On the Treewidth of Hanoi Graphs

Authors David Eppstein, Daniel Frishberg , William Maxwell

Thumbnail PDF


  • Filesize: 0.6 MB
  • 21 pages

Document Identifiers

Author Details

David Eppstein
  • University of California, Irvine, CA, USA
Daniel Frishberg
  • University of California, Irvine, CA, USA
William Maxwell
  • Oregon State University, Corvallis, OR, USA


Some of the results in the section on three-peg Hanoi graphs were previously announced on a web forum [Eppstein, 2016].

Cite AsGet BibTex

David Eppstein, Daniel Frishberg, and William Maxwell. On the Treewidth of Hanoi Graphs. In 10th International Conference on Fun with Algorithms (FUN 2021). Leibniz International Proceedings in Informatics (LIPIcs), Volume 157, pp. 13:1-13:21, Schloss Dagstuhl – Leibniz-Zentrum für Informatik (2020)


The objective of the well-known Towers of Hanoi puzzle is to move a set of disks one at a time from one of a set of pegs to another, while keeping the disks sorted on each peg. We propose an adversarial variation in which the first player forbids a set of states in the puzzle, and the second player must then convert one randomly-selected state to another without passing through forbidden states. Analyzing this version raises the question of the treewidth of Hanoi graphs. We find this number exactly for three-peg puzzles and provide nearly-tight asymptotic bounds for larger numbers of pegs.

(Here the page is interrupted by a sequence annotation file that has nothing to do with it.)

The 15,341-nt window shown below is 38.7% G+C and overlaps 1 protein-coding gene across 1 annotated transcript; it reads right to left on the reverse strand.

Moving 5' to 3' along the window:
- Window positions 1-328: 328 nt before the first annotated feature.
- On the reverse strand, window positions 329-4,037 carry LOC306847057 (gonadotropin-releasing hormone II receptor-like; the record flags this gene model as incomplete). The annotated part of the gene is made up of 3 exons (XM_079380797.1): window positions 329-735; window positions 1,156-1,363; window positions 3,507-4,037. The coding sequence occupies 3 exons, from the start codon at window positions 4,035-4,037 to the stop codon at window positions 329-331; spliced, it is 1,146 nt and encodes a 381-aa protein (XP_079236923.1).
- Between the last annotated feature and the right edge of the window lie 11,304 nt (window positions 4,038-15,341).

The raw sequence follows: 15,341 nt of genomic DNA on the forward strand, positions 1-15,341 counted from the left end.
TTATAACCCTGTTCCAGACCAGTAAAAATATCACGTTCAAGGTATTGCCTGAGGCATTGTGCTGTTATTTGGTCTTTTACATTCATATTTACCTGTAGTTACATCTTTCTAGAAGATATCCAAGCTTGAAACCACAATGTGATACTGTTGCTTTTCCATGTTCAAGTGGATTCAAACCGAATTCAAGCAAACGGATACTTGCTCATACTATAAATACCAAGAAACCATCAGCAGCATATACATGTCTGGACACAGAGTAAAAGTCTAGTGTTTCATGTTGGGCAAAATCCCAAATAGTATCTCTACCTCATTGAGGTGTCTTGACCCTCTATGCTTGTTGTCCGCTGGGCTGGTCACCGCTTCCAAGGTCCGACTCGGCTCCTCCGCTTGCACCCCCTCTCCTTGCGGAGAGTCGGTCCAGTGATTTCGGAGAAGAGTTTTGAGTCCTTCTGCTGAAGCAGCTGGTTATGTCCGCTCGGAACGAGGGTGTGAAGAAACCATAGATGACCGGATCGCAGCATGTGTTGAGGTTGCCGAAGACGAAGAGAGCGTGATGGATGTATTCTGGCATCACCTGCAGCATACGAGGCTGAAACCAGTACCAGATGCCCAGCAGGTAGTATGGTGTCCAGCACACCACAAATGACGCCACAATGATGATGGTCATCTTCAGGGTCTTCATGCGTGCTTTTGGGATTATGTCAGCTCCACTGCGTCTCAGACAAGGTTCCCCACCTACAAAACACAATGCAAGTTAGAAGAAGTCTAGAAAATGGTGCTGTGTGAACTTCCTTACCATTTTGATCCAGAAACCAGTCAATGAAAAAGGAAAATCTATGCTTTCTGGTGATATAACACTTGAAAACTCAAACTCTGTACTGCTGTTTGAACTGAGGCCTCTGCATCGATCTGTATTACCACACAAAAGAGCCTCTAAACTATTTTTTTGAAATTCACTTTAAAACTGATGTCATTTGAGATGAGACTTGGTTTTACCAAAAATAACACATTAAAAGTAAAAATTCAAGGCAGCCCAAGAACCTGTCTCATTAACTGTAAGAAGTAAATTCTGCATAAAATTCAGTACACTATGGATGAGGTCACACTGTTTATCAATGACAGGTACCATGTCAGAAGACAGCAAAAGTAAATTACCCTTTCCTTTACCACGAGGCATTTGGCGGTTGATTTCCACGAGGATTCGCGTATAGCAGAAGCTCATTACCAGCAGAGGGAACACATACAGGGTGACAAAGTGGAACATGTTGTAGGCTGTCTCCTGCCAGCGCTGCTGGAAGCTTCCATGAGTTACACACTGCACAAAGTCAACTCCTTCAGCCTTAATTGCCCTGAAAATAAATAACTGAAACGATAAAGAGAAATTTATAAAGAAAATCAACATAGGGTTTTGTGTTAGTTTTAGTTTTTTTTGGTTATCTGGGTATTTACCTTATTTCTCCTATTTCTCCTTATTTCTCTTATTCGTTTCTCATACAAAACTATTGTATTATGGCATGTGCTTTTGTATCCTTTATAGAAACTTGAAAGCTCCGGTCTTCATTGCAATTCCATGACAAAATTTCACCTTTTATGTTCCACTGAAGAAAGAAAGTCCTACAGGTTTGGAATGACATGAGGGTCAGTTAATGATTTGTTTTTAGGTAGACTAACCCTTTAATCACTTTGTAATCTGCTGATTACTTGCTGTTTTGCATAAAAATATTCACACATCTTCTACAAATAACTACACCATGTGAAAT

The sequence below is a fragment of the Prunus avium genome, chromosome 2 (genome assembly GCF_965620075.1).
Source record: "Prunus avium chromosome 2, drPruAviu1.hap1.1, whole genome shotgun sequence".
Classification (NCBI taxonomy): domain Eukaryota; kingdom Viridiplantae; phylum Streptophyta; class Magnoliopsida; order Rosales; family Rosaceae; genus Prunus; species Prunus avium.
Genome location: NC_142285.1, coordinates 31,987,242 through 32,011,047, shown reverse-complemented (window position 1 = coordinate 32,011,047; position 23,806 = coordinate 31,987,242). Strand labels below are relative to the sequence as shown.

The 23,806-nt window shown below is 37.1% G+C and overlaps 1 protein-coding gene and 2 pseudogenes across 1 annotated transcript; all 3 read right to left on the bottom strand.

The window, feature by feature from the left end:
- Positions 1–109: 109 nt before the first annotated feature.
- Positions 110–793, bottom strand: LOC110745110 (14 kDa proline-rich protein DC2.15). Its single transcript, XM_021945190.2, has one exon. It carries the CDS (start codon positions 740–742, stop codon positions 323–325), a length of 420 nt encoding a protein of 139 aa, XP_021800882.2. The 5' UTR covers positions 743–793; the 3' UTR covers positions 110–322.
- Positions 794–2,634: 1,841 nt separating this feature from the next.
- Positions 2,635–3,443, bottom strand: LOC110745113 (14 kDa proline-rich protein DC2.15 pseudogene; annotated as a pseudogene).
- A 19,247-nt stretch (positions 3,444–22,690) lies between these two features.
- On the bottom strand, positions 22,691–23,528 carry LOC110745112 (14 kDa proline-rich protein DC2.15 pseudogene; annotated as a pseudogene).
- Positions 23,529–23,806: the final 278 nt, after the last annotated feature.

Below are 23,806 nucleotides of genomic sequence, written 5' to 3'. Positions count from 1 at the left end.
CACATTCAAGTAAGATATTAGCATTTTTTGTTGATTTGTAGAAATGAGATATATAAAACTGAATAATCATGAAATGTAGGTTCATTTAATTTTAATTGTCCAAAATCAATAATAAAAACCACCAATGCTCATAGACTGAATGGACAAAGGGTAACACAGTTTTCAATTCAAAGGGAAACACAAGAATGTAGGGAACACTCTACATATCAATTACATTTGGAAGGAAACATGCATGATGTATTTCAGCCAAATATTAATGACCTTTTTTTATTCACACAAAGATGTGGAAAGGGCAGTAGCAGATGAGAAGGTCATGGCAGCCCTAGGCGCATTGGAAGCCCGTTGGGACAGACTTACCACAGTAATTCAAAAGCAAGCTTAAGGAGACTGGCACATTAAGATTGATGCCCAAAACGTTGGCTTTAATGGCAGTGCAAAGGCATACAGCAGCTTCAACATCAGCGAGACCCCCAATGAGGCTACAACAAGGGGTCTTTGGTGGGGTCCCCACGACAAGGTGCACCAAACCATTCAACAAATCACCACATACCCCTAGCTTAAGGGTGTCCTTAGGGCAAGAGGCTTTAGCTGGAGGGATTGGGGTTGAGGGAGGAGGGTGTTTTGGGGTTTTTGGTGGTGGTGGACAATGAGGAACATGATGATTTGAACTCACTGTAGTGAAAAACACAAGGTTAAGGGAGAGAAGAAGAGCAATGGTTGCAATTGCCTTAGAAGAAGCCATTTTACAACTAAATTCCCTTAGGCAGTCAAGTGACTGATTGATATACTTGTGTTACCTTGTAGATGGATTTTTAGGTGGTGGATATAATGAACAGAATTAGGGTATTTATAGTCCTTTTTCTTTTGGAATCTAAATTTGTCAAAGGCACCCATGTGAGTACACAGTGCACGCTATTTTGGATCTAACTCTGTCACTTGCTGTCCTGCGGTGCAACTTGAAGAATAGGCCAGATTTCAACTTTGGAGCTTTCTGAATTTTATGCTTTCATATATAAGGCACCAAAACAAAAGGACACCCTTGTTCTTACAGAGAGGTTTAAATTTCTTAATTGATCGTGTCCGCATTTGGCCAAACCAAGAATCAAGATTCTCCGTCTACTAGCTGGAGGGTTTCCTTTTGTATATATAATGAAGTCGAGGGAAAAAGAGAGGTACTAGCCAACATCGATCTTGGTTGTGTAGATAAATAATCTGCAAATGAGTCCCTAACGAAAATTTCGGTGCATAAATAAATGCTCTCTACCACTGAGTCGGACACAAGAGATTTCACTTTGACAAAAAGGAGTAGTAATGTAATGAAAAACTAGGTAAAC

Subject Classification

ACM Subject Classification
  • Mathematics of computing → Graph theory
  • Hanoi graph
  • Treewidth
  • Graph separators
  • Kneser graph
  • Vertex expansion
  • Haven
  • Tensor product


  • Access Statistics
  • Total Accesses (updated on a weekly basis)
    PDF Downloads


  1. Danielle Arett and Suzanne Dorée. Coloring and counting on the tower of Hanoi graphs. Mathematics Magazine, 83(3):200-209, 2010. URL: https://doi.org/10.4169/002557010x494841.
  2. Stefan Arnborg, Andrzej Proskurowski, and Derek G. Corneil. Forbidden minors characterization of partial 3-trees. Discrete Mathematics, 80(1):1-19, 1990. URL: https://doi.org/10.1016/0012-365X(90)90292-P.